The following article features coverage from the European Society for Medical Oncology (ESMO) 2018 meeting. Click here to read more of Cancer Therapy Advisor‘s conference coverage.

Higher baseline serum alpha fetoprotein (AFP) levels were associated with a larger treatment benefit with cabozantinib compared with placebo among patients with relapsed/refractory hepatocellular carcinoma (HCC), according to an analysis of the CELESTIAL trial presented at the 2018 ESMO Congress in Munich, Germany.1

A poor prognosis is associated with high baseline levels of AFP among patients with HCC. In the phase 3 CELESTIAL trial, cabozantinib significantly prolonged overall survival (OS) and progression-free survival (PFS) compared with placebo among patients with previously treated advanced HCC. The purpose of this analysis was to stratify the outcomes of the CELESTIAL trial by baseline AFP levels.

The phase 3 CELESTIAL trial randomly assigned 707 patients with relapsed/refractory HCC 2:1 to receive cabozantinib or placebo. All patients received prior sorafenib and up to 2 lines of systemic treatment. At baseline, all patients had a Child-Pugh score A and an ECOG performance status of 1 or less.

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Most patients had a baseline AFP level of at least 20 ng/mL. At baseline, 69% of patients had a baseline AFP level of 20 ng/mL or more, 49% had levels of 200 ng/mL or more, and 41% had levels of 400 ng/mL or more.

Cabozantinib significantly prolonged PFS compared with placebo regardless of baseline AFP levels, with hazard ratios (HRs) ranging from 0.39 to 0.57. The median PFS was 5.5 months and 1.9 months with cabozantinib or placebo, respectively, among patients with an AFP level of less than 400 ng/mL at baseline (HR, 0.47; 95% CI, 0.37-0.60). For patients with an AFP levels greater than or equal to 400 ng/mL at baseline, median PFS was 3.9 and 1.9 months with cabozantinib or placebo, respectively (HR, 0.42; 95% CI, 0.32-0.55).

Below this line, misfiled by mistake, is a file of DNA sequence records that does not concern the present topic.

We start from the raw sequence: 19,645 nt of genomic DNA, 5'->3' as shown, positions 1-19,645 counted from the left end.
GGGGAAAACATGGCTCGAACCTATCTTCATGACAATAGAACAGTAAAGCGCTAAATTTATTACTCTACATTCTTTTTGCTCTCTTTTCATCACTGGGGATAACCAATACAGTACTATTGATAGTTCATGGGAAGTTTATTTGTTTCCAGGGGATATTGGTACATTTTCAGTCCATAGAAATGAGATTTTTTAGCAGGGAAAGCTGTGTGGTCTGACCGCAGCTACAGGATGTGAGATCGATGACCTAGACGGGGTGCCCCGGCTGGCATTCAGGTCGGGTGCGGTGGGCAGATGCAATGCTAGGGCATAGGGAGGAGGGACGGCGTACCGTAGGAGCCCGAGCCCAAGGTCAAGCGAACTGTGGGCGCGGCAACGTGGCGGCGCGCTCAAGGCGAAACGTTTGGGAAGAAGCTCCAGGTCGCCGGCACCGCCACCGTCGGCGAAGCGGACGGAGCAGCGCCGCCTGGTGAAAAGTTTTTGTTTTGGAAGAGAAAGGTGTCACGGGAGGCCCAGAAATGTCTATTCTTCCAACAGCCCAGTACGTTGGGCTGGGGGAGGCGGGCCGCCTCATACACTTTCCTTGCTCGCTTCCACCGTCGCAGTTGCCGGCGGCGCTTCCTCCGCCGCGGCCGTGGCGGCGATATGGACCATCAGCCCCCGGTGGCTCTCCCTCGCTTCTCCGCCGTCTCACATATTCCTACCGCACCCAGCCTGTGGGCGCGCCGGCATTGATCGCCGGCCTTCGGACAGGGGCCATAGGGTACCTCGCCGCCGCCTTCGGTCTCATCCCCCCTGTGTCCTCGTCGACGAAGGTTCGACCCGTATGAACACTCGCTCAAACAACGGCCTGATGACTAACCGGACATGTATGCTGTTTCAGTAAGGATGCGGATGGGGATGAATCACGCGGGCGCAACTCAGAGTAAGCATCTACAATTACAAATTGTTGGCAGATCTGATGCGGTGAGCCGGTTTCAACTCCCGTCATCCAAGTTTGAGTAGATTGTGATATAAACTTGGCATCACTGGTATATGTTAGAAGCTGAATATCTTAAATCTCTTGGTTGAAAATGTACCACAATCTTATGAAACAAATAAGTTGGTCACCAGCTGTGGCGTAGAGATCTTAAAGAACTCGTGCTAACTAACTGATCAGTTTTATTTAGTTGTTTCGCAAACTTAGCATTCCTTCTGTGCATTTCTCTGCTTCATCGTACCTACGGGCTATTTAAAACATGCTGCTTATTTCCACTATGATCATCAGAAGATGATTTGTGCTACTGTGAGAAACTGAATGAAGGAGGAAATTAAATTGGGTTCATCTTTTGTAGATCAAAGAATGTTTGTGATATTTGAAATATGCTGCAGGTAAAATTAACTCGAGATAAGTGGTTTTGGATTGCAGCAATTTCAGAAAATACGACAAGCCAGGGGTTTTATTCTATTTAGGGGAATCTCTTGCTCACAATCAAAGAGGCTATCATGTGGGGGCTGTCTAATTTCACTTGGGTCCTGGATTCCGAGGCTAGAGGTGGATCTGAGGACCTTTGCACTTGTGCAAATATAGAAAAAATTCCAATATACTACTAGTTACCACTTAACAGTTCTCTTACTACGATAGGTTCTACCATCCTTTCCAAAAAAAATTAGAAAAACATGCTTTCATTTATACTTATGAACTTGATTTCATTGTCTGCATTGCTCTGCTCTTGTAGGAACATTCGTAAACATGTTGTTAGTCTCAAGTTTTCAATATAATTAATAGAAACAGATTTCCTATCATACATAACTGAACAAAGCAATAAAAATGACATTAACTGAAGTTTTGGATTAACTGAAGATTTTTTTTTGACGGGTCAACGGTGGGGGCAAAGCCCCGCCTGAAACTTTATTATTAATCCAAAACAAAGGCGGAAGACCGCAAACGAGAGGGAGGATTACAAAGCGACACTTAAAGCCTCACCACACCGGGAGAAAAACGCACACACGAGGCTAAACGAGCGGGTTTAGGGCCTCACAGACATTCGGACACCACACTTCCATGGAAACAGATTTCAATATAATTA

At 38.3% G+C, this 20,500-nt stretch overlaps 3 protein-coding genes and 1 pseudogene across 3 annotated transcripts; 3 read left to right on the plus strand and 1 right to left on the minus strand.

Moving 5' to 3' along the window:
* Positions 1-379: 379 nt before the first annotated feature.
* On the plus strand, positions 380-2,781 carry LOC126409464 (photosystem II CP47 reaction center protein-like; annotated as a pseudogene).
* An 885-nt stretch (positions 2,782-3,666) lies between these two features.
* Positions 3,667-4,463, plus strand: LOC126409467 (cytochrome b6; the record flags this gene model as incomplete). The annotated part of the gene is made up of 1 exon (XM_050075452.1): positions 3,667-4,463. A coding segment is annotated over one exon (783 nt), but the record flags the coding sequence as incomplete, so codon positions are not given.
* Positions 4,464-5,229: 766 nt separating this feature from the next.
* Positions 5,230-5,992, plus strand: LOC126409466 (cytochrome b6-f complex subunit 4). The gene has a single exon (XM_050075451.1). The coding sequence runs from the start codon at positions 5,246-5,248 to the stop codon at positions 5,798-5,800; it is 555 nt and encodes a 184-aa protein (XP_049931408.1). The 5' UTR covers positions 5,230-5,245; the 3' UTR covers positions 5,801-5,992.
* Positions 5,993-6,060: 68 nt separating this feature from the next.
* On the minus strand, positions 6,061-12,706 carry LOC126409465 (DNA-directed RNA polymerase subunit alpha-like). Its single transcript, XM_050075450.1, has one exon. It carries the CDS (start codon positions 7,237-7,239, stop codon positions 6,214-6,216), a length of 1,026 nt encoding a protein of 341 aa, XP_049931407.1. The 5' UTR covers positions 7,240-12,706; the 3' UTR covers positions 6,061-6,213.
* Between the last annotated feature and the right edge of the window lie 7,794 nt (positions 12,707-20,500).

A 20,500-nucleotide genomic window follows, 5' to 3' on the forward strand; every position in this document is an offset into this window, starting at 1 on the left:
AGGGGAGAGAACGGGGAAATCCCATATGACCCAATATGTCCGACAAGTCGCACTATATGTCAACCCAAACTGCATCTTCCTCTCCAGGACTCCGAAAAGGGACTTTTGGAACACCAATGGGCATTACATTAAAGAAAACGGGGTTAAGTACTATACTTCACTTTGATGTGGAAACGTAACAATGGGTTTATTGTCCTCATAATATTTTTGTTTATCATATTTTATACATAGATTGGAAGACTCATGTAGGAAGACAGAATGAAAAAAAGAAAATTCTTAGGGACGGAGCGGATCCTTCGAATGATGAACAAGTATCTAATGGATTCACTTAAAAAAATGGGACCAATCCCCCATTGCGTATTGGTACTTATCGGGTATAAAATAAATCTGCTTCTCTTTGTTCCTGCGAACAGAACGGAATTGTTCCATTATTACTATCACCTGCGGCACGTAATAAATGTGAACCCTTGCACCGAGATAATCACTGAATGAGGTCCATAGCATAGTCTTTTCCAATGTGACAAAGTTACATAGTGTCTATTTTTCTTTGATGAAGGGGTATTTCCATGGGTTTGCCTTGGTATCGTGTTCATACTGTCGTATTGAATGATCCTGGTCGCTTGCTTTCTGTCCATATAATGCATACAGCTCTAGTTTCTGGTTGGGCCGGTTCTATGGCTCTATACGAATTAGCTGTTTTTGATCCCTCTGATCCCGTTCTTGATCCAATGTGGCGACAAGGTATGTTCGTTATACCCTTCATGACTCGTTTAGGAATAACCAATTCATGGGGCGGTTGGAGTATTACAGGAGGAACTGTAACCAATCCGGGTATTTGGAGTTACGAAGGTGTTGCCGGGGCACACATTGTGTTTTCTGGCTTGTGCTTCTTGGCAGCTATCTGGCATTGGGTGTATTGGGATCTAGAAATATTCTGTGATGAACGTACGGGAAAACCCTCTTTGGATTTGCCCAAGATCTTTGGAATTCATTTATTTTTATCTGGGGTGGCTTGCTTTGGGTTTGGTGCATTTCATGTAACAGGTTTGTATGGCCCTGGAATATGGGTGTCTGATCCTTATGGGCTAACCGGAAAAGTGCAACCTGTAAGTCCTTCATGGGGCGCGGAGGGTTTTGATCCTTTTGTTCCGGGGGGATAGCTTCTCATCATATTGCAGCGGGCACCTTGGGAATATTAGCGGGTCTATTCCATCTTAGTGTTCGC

Median OS was longer with cabozantinib compared with placebo for all patients with a baseline AFP levels greater than or equal to 20 ng/mL. OS was a median 13.9 with cabozantinib compared with 10.3 months with placebo among patients with an AFP less than 400 ng/mL (HR, 0.81; 95% CI, 0.62-1.04). In the AFP greater than or equal to 400 ng/mL cohort, the median OS was 8.5 months compared with 5.2 months with cabozantinib or placebo, respectively (HR, 0.71; 95% CI, 0.54-0.94).

A high baseline AFP level was associated with an increased risk for developing high-grade transaminitis, regardless of treatment with cabozantinib or placebo. Grade 3/4 aspartate aminotransferase elevation was significantly greater with cabozantinib at 8% and 17% compared with placebo at 4% and 11% for patients with an AFP level less than 400 ng/mL or 400 ng/mL or higher, respectively.

The authors concluded that though patients with a range of baseline AFP levels experienced improved PFS and OS, “high AFP levels were associated with a larger treatment benefit with cabozantinib.”

Read more of Cancer Therapy Advisor‘s coverage of the ESMO 2018 meeting by visiting the conference page.

Reference

  1. Kelley RK, El-Khoueiry AB, Meyer T, et al. Outcomes by baseline alpha-fetoprotein (AFP) levels in the phase III CELESTIAL trial of cabozantinib (C) versus placebo (P) in previously treated advanced hepatocellular carcinoma (HCC). Presented at: 2018 ESMO Congress; Munich, Germany: October 19-23, 2018. Abstract 702P.